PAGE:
With the foregoing statutes and rules in mind, we conclude that the evidence contained in the record clearly supported the decision of the juvenile court to terminate the parental rights of Richard and Mary McKee. We note that the psychological evaluation of Mary McKee, admitted by the court as exhibit 2, concludes that: "Mary is a small, 29-year-old woman who appears approximately ten years younger than her age. Grooming was marginal. She was spontaneous in interview. At times she would become angry and hostile and want to terminate the testing, but was easily persuaded back into the evaluation. Mary would not discuss her marriage and was quite defensive about this. The examiner wonders if there are problems in this marriage between her and her husband, and if so, what they are. Not wanting to talk about her marriage would tend to lead one to believe that there were problems of *921 some nature. The questions asked about her marriage were certainly not of an intimate nature.

"Mary functions in the retarded range, achieving at a second or third grade level. She is an epileptic and does not take her medication regularly. Personality and behavior are quite typical of the epileptic.

"Recommendation: In the examiner's opinion, this child should not be returned to Mary and her husband for the following reasons: 1. Mary has inadequate knowledge of the appropriate child care and expectations for her child. 2. She does not have the mental capacity to learn the minimum requirements in child care. 3. She uses very poor judgment and reasoning ability. 4. Mary over-reacts to environmental stress, usually in an angry, aggressive manner. 5. Mary takes inadequate care of herself. 6. Even if given support by various agencies, would be inadequate in this examiner's opinion, as she would have all the remaining hours in each day to be responsible for this child.

"In the examiner's opinion, returning the child would deny this child the opportunity to develop to its fullest capacity and the child would be `set up' to be neglected and also probably physically abused."

Richard McKee's psychological evaluation, which was admitted by the juvenile court as exhibit 4, concluded: "Richard comes across as a very inadequate individual in most areas, especially socially. He presented himself for this evaluation in a very filthy condition, however the examiner realizes that his water has been turned off for several weeks. He was not wearing his hearing aid, even though much work had been done by another individual to be sure that it was ready for him prior to this evaluation. Richard did not take the responsibility of going to get the hearing aid. He does not work, nor does he want to. He has no hobbies or interests and shows little, if any, motivation. Richard functions in the mild range of retardation and is achieving at a first and second grade level. He has a rather significant speech problem and is difficult to understand. Personality pattern is consistent with mental retardation, with features of the inadequate personality. Richard gives himself inadequate care and seems to be a very dependent person.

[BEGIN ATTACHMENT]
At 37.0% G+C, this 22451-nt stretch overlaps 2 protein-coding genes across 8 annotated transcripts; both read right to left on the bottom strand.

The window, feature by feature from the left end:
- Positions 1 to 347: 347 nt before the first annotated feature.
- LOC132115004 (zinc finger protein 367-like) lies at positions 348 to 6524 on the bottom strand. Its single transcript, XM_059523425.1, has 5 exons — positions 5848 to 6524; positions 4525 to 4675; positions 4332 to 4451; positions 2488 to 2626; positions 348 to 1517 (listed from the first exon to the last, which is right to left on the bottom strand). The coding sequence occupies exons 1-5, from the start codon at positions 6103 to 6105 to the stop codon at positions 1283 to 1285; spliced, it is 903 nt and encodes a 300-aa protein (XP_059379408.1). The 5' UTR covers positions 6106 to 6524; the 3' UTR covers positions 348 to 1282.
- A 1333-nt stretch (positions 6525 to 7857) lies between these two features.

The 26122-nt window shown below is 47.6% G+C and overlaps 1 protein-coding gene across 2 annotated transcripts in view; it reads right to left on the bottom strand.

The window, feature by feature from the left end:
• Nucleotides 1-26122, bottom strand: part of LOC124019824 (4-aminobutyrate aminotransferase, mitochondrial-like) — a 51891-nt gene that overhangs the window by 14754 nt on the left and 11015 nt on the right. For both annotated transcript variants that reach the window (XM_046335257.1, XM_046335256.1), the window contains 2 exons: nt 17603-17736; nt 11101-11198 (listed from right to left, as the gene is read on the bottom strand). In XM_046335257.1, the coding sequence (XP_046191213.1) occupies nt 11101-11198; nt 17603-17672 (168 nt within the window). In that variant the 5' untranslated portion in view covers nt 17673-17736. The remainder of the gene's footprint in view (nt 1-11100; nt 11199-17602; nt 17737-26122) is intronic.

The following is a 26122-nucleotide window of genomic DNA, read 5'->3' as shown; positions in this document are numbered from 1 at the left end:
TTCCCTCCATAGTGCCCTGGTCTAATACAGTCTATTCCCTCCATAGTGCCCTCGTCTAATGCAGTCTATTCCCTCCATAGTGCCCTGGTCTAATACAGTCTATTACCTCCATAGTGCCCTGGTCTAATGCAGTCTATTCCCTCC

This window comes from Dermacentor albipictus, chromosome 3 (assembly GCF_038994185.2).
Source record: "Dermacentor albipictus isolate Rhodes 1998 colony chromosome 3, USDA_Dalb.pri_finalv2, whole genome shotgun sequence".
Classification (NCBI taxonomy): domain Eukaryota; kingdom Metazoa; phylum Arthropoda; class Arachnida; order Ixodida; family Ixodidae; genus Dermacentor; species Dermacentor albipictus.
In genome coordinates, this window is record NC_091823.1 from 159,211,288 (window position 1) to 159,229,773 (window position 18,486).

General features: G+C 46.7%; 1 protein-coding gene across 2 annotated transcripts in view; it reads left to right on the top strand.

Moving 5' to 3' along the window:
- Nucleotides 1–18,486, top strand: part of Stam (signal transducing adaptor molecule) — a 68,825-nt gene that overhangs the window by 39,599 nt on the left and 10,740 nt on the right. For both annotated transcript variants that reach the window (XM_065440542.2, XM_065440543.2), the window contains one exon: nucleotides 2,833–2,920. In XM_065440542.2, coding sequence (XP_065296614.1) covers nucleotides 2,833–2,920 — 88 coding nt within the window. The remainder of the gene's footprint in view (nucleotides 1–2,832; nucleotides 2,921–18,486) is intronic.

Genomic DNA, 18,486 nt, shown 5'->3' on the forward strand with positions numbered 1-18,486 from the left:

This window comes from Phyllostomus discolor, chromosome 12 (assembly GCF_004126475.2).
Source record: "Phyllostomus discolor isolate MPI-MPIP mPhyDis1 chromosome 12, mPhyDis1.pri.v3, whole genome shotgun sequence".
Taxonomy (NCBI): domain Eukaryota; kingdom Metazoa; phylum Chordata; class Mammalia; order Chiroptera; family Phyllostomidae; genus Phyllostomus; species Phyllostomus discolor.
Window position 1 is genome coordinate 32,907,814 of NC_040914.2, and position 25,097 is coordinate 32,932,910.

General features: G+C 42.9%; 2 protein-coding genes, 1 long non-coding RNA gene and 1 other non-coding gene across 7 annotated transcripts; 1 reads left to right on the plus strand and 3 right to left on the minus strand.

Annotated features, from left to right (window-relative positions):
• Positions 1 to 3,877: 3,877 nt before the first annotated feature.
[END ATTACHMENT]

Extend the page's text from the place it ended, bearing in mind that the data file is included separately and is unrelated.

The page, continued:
"The examiner would recommend that this child not be returned to its natural parents. Mary has many inadequacies which are indicated in her report. Richard cannot be depended upon to be a help in this marriage and parenting. All the care would be left up to Mary. Neither individual is prepared for the responsibilities of child care and Richard does not have the capacity nor the motivation to learn. The examiner feels if this child is returned to the home, it would not be able to develop to its best capacity and would be badly neglected and perhaps even physically abused."

We also note the testimony of Dr. Bhatia, who had the opportunity to examine Mary McKee. When asked: "Doctor, it's unfortunate that Mrs. McKee has this problem, but it is a fair statement to say that her condition will continue for a prolonged indeterminate period, if not forever?" Dr. Bhatia responded: "Sure, most probably it will be forever." Dr. Bhatia did not express an opinion with regard to Richard McKee because Richard failed to show up for any of the scheduled evaluations.

The rule is well established that when natural parents cannot rehabilitate themselves within a reasonable time after the adjudication hearing, the best interests of the child require that a final disposition be made without delay. State v. Chant, 202 Neb. 750, 277 N.W.2d 97 (1979). That, unfortunately, is the situation in this case.

We conclude, therefore, on a de novo review of the record, that the action taken by the separate juvenile court was correct and supported by the evidence, and that its judgment must be affirmed.